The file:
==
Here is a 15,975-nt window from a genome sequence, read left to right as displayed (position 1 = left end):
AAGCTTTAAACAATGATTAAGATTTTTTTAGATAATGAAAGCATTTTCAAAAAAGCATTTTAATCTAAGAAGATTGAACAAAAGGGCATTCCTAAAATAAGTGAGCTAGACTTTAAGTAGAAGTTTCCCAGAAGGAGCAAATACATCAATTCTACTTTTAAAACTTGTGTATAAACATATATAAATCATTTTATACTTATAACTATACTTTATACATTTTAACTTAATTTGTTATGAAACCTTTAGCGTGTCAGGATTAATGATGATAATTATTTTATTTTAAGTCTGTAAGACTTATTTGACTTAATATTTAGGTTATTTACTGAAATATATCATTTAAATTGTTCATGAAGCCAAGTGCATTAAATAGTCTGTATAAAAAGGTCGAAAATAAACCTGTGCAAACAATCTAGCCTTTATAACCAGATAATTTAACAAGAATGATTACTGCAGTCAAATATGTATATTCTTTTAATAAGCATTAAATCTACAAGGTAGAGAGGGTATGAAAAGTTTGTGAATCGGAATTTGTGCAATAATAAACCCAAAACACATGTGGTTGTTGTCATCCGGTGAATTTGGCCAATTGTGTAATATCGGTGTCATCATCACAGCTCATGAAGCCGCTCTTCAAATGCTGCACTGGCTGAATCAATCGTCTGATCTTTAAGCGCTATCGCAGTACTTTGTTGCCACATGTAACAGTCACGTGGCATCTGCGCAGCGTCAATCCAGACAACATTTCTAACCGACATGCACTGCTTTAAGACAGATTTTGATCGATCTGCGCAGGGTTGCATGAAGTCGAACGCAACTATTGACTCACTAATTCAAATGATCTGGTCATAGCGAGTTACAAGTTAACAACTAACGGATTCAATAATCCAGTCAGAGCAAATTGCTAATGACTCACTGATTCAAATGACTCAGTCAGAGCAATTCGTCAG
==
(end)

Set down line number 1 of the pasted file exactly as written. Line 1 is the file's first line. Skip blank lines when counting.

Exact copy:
Here is a 15,975-nt window from a genome sequence, read left to right as displayed (position 1 = left end):